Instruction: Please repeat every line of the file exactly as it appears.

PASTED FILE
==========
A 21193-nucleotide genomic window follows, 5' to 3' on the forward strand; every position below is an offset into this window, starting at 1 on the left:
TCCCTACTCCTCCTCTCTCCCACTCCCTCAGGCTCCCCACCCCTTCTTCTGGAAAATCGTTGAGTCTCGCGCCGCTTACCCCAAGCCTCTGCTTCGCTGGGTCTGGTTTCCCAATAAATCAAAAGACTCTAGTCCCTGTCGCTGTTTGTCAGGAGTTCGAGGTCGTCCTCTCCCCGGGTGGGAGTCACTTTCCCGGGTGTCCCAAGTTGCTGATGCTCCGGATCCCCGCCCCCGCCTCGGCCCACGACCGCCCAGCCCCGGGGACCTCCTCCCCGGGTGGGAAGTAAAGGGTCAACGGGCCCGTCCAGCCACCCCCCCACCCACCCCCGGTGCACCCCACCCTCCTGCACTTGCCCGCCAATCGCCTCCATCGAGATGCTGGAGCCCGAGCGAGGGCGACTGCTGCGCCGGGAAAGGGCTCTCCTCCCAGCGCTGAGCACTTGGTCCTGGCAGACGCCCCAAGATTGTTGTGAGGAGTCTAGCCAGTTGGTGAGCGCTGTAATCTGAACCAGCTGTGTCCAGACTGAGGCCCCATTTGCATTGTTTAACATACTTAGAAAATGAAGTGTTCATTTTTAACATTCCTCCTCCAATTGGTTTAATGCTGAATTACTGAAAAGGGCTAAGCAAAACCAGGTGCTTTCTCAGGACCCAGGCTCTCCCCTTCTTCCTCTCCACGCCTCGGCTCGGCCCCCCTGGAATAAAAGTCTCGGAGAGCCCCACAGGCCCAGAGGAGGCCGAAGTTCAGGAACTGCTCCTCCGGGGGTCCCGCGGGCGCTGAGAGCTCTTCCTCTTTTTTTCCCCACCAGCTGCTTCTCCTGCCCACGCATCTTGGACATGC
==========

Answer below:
A 21193-nucleotide genomic window follows, 5' to 3' on the forward strand; every position below is an offset into this window, starting at 1 on the left:
TCCCTACTCCTCCTCTCTCCCACTCCCTCAGGCTCCCCACCCCTTCTTCTGGAAAATCGTTGAGTCTCGCGCCGCTTACCCCAAGCCTCTGCTTCGCTGGGTCTGGTTTCCCAATAAATCAAAAGACTCTAGTCCCTGTCGCTGTTTGTCAGGAGTTCGAGGTCGTCCTCTCCCCGGGTGGGAGTCACTTTCCCGGGTGTCCCAAGTTGCTGATGCTCCGGATCCCCGCCCCCGCCTCGGCCCACGACCGCCCAGCCCCGGGGACCTCCTCCCCGGGTGGGAAGTAAAGGGTCAACGGGCCCGTCCAGCCACCCCCCCACCCACCCCCGGTGCACCCCACCCTCCTGCACTTGCCCGCCAATCGCCTCCATCGAGATGCTGGAGCCCGAGCGAGGGCGACTGCTGCGCCGGGAAAGGGCTCTCCTCCCAGCGCTGAGCACTTGGTCCTGGCAGACGCCCCAAGATTGTTGTGAGGAGTCTAGCCAGTTGGTGAGCGCTGTAATCTGAACCAGCTGTGTCCAGACTGAGGCCCCATTTGCATTGTTTAACATACTTAGAAAATGAAGTGTTCATTTTTAACATTCCTCCTCCAATTGGTTTAATGCTGAATTACTGAAAAGGGCTAAGCAAAACCAGGTGCTTTCTCAGGACCCAGGCTCTCCCCTTCTTCCTCTCCACGCCTCGGCTCGGCCCCCCTGGAATAAAAGTCTCGGAGAGCCCCACAGGCCCAGAGGAGGCCGAAGTTCAGGAACTGCTCCTCCGGGGGTCCCGCGGGCGCTGAGAGCTCTTCCTCTTTTTTTCCCCACCAGCTGCTTCTCCTGCCCACGCATCTTGGACATGC